Spain has been a pioneer country in many areas, including aviation. The centenary of one of its aeronautical milestones has recently been completed.
On January 17, 1923, the engineer and aviator Juan de la Cierva y Codorníu (1895-1936) finally saw his dream come true: his Cierva C.4 autogyro (which we can see below these lines) , the fourth he built, finally managed to fly at the Getafe aerodrome (Madrid), making a "jump" of 183 meters and becoming the first rotary-wing aircraft in the world that managed to fly, 11 months before the 20th anniversary of the first fixed-wing flight of the Wright brothers on December 17, 1903.
The pilot who made that historic flight of the first gyroplane, Captain Alejandro Gómez Spencer (1896-1984), went down in history as the first aviator to fly a rotary-winged aircraft. Unfortunately, even in our country he is a great unknown. At the end of January 1923, the Cierva C.4 made a longer flight, covering a 3.5-kilometre circuit for 4 minutes at a flight height of 30 meters, also at the Getafe aerodrome.
Yesterday, the Air Force hosted the presentation at the Getafe Air Base of a replica of the Cierva C.4 autogyro, which has been built by Colonel Fernando Roselló, of the Air Force, together with a group of professionals belonging to the Club de Ultraligeros Getafe. It is a replica to which "the last technical and legal touches are being given to put it on the air and that they wanted to present yesterday at the same Getafe Air Base, where they were based the lands of the old Santa Quiteria pasture". The event was carried out with the collaboration of the Getafe City Council and the Spanish Air Force. Both institutions were represented by the mayoress of Getafe, Sara Hernández, and the director of the Institute of Aeronautical History and Culture, Brigadier General Jorge Clavero Mañueco.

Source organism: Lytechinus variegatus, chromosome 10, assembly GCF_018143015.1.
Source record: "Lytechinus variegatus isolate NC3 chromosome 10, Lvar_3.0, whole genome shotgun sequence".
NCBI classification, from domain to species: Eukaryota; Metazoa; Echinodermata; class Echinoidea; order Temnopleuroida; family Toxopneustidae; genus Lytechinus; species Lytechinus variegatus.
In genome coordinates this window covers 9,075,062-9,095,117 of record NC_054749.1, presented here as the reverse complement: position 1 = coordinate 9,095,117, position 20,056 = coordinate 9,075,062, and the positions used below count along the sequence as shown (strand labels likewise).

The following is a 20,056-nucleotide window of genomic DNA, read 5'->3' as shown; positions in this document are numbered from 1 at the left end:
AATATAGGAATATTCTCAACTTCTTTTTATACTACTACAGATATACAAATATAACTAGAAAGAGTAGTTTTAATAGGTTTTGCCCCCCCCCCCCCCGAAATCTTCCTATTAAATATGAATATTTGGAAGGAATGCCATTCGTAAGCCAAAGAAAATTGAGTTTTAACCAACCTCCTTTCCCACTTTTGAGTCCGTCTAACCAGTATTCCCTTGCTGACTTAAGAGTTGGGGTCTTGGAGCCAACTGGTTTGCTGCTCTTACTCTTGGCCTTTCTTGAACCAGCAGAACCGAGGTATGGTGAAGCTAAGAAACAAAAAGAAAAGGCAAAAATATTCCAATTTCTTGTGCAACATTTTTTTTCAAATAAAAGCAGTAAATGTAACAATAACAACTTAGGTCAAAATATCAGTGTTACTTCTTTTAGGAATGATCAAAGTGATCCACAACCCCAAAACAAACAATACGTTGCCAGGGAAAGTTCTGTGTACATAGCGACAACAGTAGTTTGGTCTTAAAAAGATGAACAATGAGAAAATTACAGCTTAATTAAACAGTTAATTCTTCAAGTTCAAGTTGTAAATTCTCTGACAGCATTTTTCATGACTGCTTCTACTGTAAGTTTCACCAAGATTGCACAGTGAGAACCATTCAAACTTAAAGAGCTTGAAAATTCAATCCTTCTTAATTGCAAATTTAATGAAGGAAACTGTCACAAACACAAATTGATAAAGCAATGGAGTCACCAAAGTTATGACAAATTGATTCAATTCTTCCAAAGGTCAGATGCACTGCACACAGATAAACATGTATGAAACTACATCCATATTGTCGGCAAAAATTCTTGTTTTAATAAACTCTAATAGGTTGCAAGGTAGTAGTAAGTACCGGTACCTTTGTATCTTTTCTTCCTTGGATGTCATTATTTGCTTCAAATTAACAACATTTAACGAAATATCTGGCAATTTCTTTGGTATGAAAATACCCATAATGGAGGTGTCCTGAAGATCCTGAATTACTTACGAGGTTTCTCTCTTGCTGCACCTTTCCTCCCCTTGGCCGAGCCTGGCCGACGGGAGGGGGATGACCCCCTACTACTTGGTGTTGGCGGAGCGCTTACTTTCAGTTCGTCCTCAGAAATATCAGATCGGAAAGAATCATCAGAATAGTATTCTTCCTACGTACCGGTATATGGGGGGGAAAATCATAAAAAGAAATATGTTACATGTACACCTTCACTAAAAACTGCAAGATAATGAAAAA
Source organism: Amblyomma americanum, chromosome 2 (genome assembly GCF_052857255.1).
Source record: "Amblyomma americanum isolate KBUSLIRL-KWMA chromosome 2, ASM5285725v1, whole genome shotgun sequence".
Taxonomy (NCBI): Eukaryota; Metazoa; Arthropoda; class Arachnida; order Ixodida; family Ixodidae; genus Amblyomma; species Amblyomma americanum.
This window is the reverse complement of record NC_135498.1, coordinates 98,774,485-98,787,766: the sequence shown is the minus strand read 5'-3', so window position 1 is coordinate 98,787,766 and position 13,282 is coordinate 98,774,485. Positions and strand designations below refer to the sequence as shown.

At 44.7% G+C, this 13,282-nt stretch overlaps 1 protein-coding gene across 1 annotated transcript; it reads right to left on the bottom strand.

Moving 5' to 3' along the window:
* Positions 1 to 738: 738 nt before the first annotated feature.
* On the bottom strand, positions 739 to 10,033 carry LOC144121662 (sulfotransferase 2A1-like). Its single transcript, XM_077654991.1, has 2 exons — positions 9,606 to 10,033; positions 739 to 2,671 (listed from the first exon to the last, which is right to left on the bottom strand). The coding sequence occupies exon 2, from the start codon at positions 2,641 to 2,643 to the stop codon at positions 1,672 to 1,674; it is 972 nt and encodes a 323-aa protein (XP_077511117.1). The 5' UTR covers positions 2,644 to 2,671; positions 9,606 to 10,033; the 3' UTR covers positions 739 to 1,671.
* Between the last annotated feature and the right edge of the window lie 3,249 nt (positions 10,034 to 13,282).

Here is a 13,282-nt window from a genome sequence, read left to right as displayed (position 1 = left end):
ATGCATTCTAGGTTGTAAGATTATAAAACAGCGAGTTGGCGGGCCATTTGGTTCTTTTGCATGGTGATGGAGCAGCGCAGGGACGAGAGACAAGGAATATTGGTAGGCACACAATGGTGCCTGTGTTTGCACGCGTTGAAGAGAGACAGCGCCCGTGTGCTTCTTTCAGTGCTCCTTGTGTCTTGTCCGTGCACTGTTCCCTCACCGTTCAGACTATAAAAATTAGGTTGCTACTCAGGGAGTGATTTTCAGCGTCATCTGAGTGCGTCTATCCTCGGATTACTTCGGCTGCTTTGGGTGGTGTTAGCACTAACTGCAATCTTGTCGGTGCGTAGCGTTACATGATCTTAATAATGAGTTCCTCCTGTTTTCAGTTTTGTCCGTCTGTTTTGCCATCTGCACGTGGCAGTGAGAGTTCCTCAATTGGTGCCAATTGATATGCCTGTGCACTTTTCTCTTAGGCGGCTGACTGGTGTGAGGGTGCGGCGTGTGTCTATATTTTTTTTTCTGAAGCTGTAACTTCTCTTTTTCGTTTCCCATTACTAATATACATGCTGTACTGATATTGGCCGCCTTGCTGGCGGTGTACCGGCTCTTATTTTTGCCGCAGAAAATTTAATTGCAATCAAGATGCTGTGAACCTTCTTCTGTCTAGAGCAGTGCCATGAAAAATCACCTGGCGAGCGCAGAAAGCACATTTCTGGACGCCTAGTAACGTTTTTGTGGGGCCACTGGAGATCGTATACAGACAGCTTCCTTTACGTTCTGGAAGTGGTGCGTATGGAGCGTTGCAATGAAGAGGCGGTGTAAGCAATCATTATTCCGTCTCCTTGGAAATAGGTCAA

According to the Spanish Air Force, during the presentation, three of the people most involved in this project, Colonel Roselló himself and the aeronautical engineers Pedro Nogueroles and Juan Manuel Arco, told the attendees the history of the autogyro and explained the design and construction process of the C.4 replica, before everyone could see it in the hangar of the CASA C-295 of Wing 35.
The Air Force has indicated that the new C.4 "is almost finished. In a very short time we will see it fly through the skies of Getafe, thus putting the final touch on this dream of some few lovers of aeronautics". We will be waiting for that moment.
+ UPDATED 1-20-2022 10:47 p.m.: The communication office of the Spanish Air has contacted Defensa y Aviación to clarify the information initially published in this post. They tell me that the gyroplane will not be operated by the Air Force, but by the Club de Ultraligeros Getafe.
Photos: Ejército del Aire / Academia de las Ciencias y las Artes Militares.
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